You remember Friendster, don’t you? That was the big social networking site a few years ago. Or how about Myspace? No?

Then maybe you’re repeating history and you don’t even realize it as you fill out your Facebook profile and think, “Wow, this is so cool!” Cory Doctorow has an excellent article entitled, How Your Creepy Ex-Co-Workers Will Kill Facebook, which explains why Facebook will be just another piece of social networking roadkill on the information superhighway in a few years.

The primary point he makes is that social networking sites are great when only your friends are on it. But once it becomes popular enough, it starts attracting everyone else who isn’t necessarily your friend… Your boss, the co-worker you hang out with but don’t really like, the guy you’ve been avoiding since college… And you inevitably face the challenge of having to add these unlikeable characters to your world because they ask you to.

Cory nails it with this quote, “In the real world, we don’t articulate our social networks.” And that’s very true, because to do so would mean to classify people into categories, some of which would be undesirable to the very people we categorize. We keep such things to ourself. That’s why it’s nearly always awkward when you have one set of friends meet another, like your “old school buddies” meeting your “newer, shinier co-workers.” The only commonality between the two groups is you!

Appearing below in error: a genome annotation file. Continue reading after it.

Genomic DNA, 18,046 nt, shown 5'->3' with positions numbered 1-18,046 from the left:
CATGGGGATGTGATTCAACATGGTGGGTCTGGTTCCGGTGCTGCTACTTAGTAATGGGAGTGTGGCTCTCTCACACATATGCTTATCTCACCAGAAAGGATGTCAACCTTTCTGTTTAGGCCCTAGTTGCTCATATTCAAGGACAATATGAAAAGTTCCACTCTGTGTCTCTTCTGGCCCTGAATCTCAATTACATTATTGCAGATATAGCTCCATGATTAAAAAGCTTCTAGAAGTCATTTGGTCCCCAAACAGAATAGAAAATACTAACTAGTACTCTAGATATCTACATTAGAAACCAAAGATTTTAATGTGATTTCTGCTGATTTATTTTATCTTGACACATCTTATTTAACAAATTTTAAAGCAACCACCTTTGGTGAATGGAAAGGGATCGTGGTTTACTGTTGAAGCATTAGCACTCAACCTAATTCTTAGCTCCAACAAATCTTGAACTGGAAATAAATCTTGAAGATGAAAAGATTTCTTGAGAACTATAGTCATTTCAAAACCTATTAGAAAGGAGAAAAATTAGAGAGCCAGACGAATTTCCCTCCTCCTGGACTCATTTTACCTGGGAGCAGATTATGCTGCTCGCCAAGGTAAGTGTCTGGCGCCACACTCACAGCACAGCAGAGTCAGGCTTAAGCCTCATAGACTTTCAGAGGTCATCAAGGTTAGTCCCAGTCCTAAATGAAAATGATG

Seinfeld probably first captured this awkwardness most of us avoid with the episode where George’s fiancee attempts to befriend one of George’s existing friends, Elaine — “It’s like two worlds colliding!” “Independent George” can’t exist in the same room with “Relationship George.” The same is the case with our profile on a social networking website. Once we have to open it up to others who aren’t in our closest circle of friends, we have to sanitize it and make it just a piece of who we are again.

Cory suggests this is the reason people are so willing to move from social network to social network. Facebook is attempting to stop the exodus by positioning itself as some sort of “platform” for real social applications, but this will only slow the people leaving (because for every Facebook application, there’s a dozen better applications that don’t rely on Facebook that already exist).

To put all of this into context, if you’re interested, I highly recommend reading Danah Boyd’s academic article, Social Network Sites: Definition, History, and Scholarship, which was published in October.